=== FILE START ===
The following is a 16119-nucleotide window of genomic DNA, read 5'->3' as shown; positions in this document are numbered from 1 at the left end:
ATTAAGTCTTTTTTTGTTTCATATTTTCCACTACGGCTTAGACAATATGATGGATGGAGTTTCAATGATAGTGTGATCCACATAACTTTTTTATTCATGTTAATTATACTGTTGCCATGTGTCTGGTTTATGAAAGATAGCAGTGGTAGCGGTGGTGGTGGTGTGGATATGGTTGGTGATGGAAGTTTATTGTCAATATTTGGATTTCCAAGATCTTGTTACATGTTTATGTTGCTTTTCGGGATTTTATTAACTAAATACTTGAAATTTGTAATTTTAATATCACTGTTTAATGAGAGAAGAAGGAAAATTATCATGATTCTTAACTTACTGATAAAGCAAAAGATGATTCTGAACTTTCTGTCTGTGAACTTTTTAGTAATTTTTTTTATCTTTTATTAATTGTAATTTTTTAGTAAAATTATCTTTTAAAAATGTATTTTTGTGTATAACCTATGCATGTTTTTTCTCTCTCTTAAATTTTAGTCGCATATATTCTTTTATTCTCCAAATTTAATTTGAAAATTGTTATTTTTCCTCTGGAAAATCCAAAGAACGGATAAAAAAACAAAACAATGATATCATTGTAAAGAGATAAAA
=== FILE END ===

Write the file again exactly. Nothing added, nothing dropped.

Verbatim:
The following is a 16119-nucleotide window of genomic DNA, read 5'->3' as shown; positions in this document are numbered from 1 at the left end:
ATTAAGTCTTTTTTTGTTTCATATTTTCCACTACGGCTTAGACAATATGATGGATGGAGTTTCAATGATAGTGTGATCCACATAACTTTTTTATTCATGTTAATTATACTGTTGCCATGTGTCTGGTTTATGAAAGATAGCAGTGGTAGCGGTGGTGGTGGTGTGGATATGGTTGGTGATGGAAGTTTATTGTCAATATTTGGATTTCCAAGATCTTGTTACATGTTTATGTTGCTTTTCGGGATTTTATTAACTAAATACTTGAAATTTGTAATTTTAATATCACTGTTTAATGAGAGAAGAAGGAAAATTATCATGATTCTTAACTTACTGATAAAGCAAAAGATGATTCTGAACTTTCTGTCTGTGAACTTTTTAGTAATTTTTTTTATCTTTTATTAATTGTAATTTTTTAGTAAAATTATCTTTTAAAAATGTATTTTTGTGTATAACCTATGCATGTTTTTTCTCTCTCTTAAATTTTAGTCGCATATATTCTTTTATTCTCCAAATTTAATTTGAAAATTGTTATTTTTCCTCTGGAAAATCCAAAGAACGGATAAAAAAACAAAACAATGATATCATTGTAAAGAGATAAAA